I Should Know This
There's a lot of things I've taken the time to learn formally (ie. go to school, take a cert) which escape me when they would actually come in handy. In fact it becomes even more frustrating when we end up figuring out what happened...and it's something I already (should) know.
This once again became wildly apparent this week while I was troubleshooting some random web app. As it turns out, poor memory is the gift that keeps on giving, and my own memory is definitely feeling the festive nature of the holidays. In a very small nutshell, I forgot the following.
Every application you set up in a web site (including the root application) ends up being in its own application domain. It'll have its own set of assemblies, get JIT'd independently, and of course be completely isolated from the the contents of other application domains (Session, Statics, Cache, etc... won't be shared.).
Process: Contains the code and data of a program. Also contains at least one thread. Represents a boundary that stops it from wreaking havoc on other processes and requires special techniques to communicate across. Runs in a security context which dictates what it can and can't do. If it's running some .NET code then it contains one or more application domains.
An example of a process might be notepad.exe, or if we're talking about IIS aspnet_wp.exe (Win XP, Win 2000) or w3wp.exe (Windows 2003).
Application Domain: Are more efficient than processes. One process can load the .NET framework once and host many application domains. Each app domain might load its own assemblies (or even it's own child application domains), but will not have to reload the overhead of the .NET framework. Since each application domain runs within the .NET framework, it benefits from the features there of (things like Code Access Security, Managed Memory, JIT Compiling, etc...).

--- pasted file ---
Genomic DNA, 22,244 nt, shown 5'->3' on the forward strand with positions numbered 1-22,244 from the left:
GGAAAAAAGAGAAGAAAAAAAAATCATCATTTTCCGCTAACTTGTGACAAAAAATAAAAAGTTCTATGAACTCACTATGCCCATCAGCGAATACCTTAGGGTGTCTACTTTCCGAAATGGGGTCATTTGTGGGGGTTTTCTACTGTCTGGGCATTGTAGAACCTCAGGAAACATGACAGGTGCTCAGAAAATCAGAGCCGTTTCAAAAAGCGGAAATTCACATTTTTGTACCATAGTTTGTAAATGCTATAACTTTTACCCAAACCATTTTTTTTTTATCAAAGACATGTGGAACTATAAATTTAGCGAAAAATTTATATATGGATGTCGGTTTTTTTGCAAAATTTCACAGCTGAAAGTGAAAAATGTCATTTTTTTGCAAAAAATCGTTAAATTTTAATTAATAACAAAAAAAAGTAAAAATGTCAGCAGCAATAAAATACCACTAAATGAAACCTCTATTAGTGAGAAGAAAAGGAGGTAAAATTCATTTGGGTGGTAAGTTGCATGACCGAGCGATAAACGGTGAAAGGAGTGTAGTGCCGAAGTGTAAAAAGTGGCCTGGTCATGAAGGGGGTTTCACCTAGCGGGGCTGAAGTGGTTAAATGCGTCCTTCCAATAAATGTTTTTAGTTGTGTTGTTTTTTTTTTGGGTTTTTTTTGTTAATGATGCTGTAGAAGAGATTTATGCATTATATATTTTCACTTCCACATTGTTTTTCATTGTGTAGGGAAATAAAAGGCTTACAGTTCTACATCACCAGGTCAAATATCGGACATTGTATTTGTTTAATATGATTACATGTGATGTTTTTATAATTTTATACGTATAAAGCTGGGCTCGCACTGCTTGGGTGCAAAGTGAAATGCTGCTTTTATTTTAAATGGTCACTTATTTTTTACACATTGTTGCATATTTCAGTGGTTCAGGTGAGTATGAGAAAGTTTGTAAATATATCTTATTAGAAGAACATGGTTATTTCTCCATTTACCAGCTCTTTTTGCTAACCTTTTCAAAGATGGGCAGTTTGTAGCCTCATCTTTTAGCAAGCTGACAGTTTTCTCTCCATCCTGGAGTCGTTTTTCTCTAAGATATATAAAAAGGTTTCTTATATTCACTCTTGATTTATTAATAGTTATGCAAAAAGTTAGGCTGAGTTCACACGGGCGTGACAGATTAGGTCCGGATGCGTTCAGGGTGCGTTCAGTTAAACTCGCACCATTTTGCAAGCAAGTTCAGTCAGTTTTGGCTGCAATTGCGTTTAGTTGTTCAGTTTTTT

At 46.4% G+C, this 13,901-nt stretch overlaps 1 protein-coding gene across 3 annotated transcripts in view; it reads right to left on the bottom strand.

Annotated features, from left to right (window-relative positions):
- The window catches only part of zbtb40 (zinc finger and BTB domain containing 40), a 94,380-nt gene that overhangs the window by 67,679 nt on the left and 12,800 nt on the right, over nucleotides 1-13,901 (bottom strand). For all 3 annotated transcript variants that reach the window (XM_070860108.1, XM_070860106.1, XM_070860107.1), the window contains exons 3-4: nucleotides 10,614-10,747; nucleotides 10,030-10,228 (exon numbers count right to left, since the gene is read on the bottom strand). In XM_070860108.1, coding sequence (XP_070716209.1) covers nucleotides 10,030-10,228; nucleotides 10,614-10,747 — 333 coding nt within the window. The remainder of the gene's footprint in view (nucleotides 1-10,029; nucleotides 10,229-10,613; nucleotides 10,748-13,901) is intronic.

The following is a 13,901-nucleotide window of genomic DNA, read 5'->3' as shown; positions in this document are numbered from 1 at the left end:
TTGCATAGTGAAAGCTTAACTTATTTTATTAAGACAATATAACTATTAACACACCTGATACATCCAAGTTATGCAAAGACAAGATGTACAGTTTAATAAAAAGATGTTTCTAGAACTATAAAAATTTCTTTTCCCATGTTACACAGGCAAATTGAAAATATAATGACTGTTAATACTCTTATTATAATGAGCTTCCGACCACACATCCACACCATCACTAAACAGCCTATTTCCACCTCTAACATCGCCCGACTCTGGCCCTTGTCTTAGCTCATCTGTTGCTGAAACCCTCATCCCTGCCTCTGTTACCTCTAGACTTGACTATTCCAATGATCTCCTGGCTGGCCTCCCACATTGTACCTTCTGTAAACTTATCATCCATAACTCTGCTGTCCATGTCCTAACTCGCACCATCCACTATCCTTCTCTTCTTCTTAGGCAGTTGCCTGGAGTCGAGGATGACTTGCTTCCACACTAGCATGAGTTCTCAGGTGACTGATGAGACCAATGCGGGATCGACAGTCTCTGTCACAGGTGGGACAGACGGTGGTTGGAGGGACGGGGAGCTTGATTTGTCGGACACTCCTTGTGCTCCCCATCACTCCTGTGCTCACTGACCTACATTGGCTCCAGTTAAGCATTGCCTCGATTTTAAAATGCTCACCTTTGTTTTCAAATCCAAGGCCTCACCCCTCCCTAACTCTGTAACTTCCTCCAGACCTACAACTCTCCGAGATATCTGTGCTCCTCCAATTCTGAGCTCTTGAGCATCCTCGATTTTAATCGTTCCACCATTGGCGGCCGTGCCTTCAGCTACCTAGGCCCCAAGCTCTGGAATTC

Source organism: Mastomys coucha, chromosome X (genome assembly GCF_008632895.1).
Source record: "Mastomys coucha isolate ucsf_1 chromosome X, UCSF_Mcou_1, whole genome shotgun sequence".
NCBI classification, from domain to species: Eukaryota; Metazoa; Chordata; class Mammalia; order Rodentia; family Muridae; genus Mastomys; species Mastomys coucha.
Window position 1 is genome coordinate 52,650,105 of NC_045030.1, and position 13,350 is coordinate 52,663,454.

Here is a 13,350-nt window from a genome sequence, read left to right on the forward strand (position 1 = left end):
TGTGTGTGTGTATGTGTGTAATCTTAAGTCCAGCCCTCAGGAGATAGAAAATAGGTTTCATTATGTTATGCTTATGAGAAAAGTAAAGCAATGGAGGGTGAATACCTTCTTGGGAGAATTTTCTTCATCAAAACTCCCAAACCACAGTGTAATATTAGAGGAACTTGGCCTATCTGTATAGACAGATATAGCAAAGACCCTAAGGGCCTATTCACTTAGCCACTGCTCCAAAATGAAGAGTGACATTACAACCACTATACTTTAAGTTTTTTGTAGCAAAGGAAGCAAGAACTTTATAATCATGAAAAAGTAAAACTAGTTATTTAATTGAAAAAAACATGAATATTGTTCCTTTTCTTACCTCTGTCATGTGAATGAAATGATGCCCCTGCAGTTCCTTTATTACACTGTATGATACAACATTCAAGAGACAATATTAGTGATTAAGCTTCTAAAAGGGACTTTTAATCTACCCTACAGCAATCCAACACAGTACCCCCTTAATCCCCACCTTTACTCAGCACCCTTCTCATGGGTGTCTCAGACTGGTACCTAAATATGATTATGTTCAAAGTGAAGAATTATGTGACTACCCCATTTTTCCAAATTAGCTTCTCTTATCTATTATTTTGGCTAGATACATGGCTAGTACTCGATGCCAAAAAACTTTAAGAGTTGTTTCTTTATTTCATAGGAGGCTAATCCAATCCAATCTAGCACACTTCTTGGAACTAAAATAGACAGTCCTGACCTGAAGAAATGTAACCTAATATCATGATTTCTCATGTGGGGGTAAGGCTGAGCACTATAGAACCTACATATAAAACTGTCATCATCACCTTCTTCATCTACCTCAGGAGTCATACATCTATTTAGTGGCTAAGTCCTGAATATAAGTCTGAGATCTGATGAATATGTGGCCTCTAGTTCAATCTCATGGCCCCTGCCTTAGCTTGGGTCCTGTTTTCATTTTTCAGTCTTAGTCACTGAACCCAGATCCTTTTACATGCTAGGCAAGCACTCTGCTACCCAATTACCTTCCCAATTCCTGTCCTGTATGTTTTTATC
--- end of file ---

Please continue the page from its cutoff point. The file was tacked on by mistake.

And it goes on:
Application Domains also represent a boundary that you'll need special techniques to communicate across. Since more than one can be hosted in an process, it's common for the .NET Framework to load up and unload application domains at runtime. This is what happens when you recycle an IIS Application Pool, the application domains within it are unloaded and new app domains are created to service new requests.
In ASP.NET an Application Domain is created for every virtual directory that you configure and as application in IIS. Each can have it's own bin folder, web.config and IIS Application Pool.
It's worth mentioning that even though there's Application Domain boundary separation between applications, they can still inherit web.config settings from each other (if one is in a parent folder).
Application Pools (IIS 6 and above): Host one or more applications (Application Domains if we're talking about .NET code). If an application pool is running in worker process isolation mode, it can also spread those applications over one or more processes (a web garden)! They allow you a great deal of flexibility when it comes to deciding how much isolation you want to give your applications. You can use application pools to provide process level isolation for each application (each application can have its own w3wp.exe [or more if you web garden]). Application Pools can also combine multiple applications in a single application pool (saves resources).
And We're Back
Every now and then I get a little scared of the complexity that will be in development environments 20 years from now. Yes, the stuff being written will be extremely cool, and the tools that get used will no doubt be just as impressive. That being said, there will be a a lot of complexity in play in the future and a tonne to be aware of.
With .NET v4.0 in the works, a lot of focus seems to be on parallel computing (ie. PLINQ) I can't imagine the computing world is about to get much simpler.
Keep your seat belt on.